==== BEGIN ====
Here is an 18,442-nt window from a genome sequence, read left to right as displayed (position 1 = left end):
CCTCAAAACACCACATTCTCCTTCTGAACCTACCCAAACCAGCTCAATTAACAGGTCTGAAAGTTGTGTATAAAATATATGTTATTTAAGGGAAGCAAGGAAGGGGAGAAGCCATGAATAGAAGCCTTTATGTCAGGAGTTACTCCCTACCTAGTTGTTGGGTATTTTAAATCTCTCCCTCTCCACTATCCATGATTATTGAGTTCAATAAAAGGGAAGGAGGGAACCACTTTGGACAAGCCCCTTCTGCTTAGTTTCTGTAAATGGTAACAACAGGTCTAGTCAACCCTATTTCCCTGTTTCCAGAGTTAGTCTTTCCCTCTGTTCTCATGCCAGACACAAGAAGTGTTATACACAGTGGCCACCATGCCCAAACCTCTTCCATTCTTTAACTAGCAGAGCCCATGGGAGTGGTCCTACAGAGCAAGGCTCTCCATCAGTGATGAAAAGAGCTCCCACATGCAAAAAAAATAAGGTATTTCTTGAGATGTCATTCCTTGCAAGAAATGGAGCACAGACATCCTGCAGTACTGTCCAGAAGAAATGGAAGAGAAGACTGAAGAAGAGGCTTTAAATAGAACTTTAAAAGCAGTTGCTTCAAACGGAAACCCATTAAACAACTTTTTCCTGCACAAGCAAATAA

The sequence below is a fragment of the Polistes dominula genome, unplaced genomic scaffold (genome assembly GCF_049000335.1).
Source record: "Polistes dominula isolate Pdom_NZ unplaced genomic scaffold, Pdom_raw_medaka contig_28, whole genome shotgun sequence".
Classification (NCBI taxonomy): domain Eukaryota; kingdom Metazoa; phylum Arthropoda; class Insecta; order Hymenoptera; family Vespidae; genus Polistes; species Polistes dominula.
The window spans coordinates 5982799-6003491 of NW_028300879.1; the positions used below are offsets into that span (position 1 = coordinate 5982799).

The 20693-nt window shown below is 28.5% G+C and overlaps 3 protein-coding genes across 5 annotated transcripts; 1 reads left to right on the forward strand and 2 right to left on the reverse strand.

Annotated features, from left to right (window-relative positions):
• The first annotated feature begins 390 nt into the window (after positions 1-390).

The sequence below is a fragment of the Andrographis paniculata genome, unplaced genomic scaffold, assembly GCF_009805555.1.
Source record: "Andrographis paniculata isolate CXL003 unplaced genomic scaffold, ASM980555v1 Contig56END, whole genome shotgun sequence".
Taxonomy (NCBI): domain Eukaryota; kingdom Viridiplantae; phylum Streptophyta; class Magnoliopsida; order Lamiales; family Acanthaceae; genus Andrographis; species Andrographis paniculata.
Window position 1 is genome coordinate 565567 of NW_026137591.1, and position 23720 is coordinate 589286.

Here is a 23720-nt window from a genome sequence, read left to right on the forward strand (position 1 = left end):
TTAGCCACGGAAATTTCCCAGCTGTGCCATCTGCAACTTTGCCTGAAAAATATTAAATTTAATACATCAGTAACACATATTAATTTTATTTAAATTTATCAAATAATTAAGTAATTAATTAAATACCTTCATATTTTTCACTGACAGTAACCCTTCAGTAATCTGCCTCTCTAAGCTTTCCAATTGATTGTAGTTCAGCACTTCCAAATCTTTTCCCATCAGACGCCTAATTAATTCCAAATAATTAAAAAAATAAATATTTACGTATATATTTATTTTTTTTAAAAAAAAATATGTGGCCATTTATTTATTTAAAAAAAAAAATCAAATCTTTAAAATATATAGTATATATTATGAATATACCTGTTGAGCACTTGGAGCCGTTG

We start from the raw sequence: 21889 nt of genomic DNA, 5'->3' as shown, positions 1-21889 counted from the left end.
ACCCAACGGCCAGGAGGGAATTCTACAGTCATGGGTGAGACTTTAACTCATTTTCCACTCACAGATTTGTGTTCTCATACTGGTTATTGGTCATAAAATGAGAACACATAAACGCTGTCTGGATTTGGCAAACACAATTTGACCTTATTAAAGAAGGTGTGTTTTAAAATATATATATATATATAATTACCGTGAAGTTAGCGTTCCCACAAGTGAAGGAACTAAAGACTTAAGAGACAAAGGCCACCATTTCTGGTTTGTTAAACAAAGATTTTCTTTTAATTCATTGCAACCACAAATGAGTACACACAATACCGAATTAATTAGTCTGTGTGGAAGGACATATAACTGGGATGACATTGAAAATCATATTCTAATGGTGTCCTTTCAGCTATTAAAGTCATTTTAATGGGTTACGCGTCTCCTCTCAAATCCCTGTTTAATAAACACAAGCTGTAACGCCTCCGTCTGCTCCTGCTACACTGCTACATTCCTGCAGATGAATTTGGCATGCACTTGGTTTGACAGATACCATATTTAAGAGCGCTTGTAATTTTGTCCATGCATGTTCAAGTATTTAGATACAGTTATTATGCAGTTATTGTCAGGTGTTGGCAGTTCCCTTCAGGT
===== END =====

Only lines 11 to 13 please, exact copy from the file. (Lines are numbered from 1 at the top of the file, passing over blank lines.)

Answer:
Source record: "Andrographis paniculata isolate CXL003 unplaced genomic scaffold, ASM980555v1 Contig56END, whole genome shotgun sequence".
Taxonomy (NCBI): domain Eukaryota; kingdom Viridiplantae; phylum Streptophyta; class Magnoliopsida; order Lamiales; family Acanthaceae; genus Andrographis; species Andrographis paniculata.
Window position 1 is genome coordinate 565567 of NW_026137591.1, and position 23720 is coordinate 589286.